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Journal Article

Citation

Shih VWY, Chan WC, Tai OK, Wong HL, Cheng CPW, Wong CSM. East Asian Arch. Psychiatry 2021; 31(2): 27-35.

Copyright

(Copyright © 2021, Hong Kong Academy of Medicine Press)

DOI

10.12809/eaap2075

PMID

34987115

Abstract

BACKGROUND: Rumination and overgeneral autobiographical memory are dysfunctional cognitions commonly found in older adults with depression. The theoretical underpinnings of mindfulness-based cognitive therapy (MBCT) address the ruminative tendencies and the non-specific retrieval of autobiographical memories. This study aims to examine the efficacy and cognitive mechanisms of MBCT in older adults with active depressive symptoms.

METHODS: 57 older adults (mean age, 70 years) with normal cognition and mild to moderate depressive symptoms were randomly allocated to either the MBCT group or the active control group for 8 weeks. The MBCT group consisted of eight 2-hour weekly sessions and a 7-hour full-day retreat, with different themes for each class, guided mindfulness exercises, feedback and discussion, homework review, and psychoeducation. The active control group comprised a 1-hour physical exercise and a standardised health education of the specific theme with group discussion (eg fall prevention, chronic pain). Participants were assessed before and after the 8-week intervention for four outcome measures: the Hamilton Depression Rating Scale (HAMD), the Ruminative Response Scale (RRS), the Autobiographical Memory Test (AMT), and the Mindful Attention Awareness Scale (MAAS).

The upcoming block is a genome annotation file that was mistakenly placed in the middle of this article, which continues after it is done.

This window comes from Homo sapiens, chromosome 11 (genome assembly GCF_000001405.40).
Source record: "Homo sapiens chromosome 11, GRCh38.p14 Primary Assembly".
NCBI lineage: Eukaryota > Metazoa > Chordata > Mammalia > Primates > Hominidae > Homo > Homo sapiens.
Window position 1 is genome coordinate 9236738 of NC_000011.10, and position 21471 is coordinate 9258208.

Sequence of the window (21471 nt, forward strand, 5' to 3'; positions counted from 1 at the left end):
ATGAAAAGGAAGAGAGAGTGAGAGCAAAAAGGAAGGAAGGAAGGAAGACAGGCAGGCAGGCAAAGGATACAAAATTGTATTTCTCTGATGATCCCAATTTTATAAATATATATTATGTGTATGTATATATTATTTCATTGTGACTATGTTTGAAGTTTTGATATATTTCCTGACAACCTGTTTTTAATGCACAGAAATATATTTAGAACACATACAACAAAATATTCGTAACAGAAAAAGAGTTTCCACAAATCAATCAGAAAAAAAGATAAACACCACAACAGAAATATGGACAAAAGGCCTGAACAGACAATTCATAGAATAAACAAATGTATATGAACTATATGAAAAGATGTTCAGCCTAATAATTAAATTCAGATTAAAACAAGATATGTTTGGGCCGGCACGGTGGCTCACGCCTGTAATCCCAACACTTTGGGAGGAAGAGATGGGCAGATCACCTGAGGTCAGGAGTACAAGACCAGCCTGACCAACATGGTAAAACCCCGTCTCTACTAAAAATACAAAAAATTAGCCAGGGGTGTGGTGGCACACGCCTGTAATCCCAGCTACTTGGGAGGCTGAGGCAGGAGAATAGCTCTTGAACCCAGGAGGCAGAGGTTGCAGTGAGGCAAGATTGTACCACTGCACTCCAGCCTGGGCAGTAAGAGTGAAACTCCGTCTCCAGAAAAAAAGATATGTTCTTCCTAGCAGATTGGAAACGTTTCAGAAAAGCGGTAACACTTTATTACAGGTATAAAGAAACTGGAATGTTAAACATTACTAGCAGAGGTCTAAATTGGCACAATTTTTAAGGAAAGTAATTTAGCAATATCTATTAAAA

RESULTS: There was a significant reduction in severity of depressive symptoms (HAMD score) in both the MBCT group (F(1, 27) = 35.9, p < 0.001, η(2) = 0.57) and the active control group (F(1, 28) = 9.29, p < 0.01, η(2) = 0.24), but only the MBCT group showed substantial improvements in autobiographical memory specificity (AMT score), rumination (RRS score), and mindfulness (MAAS score).

CONCLUSION: Although both MBCT and active control programme decrease the severity of depressive symptoms in older adults, only MBCT improves AMS, rumination, and mindfulness. Our findings provide empirical support for the theoretical underpinnings of MBCT. Older adults with more severe depression and more severe dysfunctional cognition may benefit more from the specific therapeutic effects of MBCT.


Language: en

Keywords

Aged; Humans; Treatment Outcome; Depression; Mindfulness; *Cognitive Behavioral Therapy; *Mindfulness; *Psychotherapy, Group; Depression/therapy; Memory, episodic; Rumination, cognitive

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